Kendall Alaimo’s ‘Seats4Survivors’ initiative to raise awareness of human trafficking survivors who cannot afford education.
VIDEO: Human Trafficking Survivor Sends Red Chairs To Universities To Help Educate Victims
An American human-trafficking survivor has sent over 30 red chairs to universities around the world to help victims who cannot afford or obtain education due to the fallout of their trafficking histories.
U.S. artist Kendall Alaimo, a survivor of human trafficking, discussed her initiative in an interview on International Human Trafficking Awareness Day Jan. 11, part of Human Trafficking Awareness Month during January.
Kendall created the ‘Seats4Survivors’ initiative to raise awareness of the issue and launched the world’s first University Alliance on Human Trafficking. She has developed this global solution to aid victims in obtaining education, careers, economic equity and ultimately a safe way home.
As the lack of educational opportunities for many victims leaves them vulnerable to re-trafficking and other forms of exploitation, Kendall will continue to send empty red seats to universities around the world.
Before the autumn restart, she sent 30 red seats to universities in the U.S. as well as additional seats to the U.K., Canada, Germany, France, Norway, and the Democratic Republic of Congo.
“Universities are uniquely equipped to join us in the fight to combat human trafficking through the practice of restorative justice by creating room in classrooms across the world at academic institutions for survivors of trafficking,” Kendall said. “In short, we must educate to liberate.”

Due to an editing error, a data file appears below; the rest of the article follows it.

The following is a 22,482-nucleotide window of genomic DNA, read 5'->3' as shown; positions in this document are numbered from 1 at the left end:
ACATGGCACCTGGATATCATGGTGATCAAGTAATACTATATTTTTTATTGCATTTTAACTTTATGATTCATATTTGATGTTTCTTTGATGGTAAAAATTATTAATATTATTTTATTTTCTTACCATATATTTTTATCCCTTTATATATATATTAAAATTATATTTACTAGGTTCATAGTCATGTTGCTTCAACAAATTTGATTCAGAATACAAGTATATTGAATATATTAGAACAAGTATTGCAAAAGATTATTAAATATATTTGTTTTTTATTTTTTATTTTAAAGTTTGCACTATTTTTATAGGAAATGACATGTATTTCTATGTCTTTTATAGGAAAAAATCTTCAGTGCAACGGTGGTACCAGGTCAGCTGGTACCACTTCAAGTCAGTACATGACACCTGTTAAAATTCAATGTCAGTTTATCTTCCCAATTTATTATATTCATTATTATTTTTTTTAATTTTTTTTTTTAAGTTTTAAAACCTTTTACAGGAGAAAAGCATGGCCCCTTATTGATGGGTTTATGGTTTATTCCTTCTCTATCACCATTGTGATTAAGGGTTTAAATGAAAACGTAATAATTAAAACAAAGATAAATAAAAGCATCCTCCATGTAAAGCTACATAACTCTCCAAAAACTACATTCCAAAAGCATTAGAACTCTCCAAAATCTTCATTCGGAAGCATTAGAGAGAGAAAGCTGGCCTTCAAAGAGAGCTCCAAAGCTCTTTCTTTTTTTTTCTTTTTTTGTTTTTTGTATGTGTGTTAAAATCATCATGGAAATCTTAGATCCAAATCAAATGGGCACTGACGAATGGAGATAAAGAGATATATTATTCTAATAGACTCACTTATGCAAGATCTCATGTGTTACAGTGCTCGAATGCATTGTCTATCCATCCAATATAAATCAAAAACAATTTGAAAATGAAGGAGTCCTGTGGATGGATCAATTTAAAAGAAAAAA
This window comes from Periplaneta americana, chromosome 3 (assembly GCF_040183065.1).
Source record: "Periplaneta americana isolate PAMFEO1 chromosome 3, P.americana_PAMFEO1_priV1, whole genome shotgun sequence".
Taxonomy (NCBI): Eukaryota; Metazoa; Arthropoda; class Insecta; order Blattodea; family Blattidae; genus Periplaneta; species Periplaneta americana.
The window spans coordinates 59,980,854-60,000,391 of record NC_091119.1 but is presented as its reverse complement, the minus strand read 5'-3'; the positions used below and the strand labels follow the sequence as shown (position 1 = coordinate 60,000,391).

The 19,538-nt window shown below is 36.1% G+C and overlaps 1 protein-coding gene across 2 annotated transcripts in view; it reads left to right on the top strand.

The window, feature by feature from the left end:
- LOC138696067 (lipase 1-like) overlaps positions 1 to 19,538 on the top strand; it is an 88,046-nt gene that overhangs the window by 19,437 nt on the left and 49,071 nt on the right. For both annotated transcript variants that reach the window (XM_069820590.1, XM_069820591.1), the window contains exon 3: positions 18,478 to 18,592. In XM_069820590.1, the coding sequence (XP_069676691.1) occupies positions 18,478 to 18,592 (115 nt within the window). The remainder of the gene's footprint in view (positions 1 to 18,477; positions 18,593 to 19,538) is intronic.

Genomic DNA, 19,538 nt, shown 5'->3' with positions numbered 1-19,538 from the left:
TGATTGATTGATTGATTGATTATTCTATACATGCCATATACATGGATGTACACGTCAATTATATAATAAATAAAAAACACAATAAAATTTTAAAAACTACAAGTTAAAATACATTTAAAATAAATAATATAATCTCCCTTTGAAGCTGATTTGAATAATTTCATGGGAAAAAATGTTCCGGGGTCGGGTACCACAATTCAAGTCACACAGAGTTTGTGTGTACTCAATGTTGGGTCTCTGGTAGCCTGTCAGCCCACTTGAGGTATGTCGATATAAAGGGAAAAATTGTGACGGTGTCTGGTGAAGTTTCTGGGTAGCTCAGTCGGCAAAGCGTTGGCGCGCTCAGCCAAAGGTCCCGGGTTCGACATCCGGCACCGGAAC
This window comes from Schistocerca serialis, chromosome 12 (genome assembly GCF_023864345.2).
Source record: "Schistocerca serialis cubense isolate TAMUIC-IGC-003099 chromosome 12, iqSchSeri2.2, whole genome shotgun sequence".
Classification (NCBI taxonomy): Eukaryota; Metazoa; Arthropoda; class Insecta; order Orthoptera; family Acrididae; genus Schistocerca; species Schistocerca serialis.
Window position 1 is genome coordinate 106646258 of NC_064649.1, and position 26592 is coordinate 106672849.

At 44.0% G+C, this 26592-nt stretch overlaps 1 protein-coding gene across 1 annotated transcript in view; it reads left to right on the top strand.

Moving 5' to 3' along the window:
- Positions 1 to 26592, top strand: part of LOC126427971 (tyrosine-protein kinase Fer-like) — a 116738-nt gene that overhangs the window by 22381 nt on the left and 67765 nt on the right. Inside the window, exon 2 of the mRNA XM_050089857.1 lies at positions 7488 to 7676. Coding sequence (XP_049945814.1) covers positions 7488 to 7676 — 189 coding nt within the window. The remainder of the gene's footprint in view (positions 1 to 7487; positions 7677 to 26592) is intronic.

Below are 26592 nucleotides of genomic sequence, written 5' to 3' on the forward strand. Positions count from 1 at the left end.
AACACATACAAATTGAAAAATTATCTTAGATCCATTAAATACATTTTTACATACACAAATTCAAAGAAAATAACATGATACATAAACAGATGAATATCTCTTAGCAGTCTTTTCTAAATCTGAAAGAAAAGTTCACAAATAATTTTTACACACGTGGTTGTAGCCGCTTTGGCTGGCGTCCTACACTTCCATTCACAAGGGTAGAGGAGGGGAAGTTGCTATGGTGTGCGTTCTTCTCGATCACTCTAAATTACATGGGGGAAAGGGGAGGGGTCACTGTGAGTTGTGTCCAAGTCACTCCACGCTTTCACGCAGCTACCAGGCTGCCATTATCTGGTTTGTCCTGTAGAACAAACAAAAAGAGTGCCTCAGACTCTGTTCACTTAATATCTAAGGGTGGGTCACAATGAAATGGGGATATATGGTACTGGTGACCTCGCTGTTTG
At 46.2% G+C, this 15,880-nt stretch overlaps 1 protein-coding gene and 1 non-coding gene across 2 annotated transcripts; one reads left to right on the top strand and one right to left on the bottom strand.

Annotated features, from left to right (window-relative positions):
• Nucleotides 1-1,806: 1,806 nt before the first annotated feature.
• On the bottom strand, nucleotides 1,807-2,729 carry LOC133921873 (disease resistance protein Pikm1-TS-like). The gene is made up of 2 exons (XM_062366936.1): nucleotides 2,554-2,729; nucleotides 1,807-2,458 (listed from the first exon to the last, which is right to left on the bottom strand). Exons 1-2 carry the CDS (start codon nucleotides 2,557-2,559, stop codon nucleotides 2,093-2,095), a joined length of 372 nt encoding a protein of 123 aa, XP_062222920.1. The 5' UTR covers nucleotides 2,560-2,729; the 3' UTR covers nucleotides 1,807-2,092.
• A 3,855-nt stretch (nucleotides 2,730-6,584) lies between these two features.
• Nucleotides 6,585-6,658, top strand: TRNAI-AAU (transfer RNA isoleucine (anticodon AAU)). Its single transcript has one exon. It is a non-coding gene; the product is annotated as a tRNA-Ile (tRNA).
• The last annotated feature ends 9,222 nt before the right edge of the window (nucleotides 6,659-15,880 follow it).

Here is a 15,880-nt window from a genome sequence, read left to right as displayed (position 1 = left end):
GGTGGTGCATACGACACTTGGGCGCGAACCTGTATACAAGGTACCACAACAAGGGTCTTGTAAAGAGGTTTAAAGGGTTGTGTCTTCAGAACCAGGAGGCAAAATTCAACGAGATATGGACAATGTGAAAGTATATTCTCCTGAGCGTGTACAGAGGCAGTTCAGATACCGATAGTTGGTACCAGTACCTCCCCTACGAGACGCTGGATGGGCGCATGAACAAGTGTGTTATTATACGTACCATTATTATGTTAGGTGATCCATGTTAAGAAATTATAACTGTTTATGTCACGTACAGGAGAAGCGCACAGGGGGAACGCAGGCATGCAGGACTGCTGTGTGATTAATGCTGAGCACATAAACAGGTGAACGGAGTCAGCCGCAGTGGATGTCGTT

Another survivor, Sandra Norak, from Germany, who recently finished her law degree, said: “Having access to education is essential for an independent life and ending the cycle of exploitation. Assistance to survivors is mostly limited to shelters and therapy, but this is just the first step in the recovery process. Escaping the trafficker does not automatically mean surviving.”
Both women are members of the OSCE/ODIHR International Survivors of Trafficking Advisory Council, and they urge all universities to join the alliance.
“I’m an artist. These seats symbolize opportunity, having a seat at the table and freedom. They reflect the anti-trafficking movement overall. These seats are my art and a symbol of my hope for others who remain unfree,” Kendall said.
“I’d love this story to be one of hope and more about what I am trying to accomplish to create positive impact in our world as a survivor,” she said. “We must educate to liberate.”
“I am taking a stand so that my fellow survivors can take finally take a seat,” she said.
“To all the survivors who are struggling to get to school to obtain pathways to better livelihoods, don’t lose hope for your dreams. I have faith, and a bigger solution is coming.
“I am the founder of the world’s first University Alliance on Human Trafficking. I look forward to celebrating all the academic institutions who join the alliance to combat human trafficking and to aid in liberating many survivors in need around the globe.”
Edited by Kristen Butler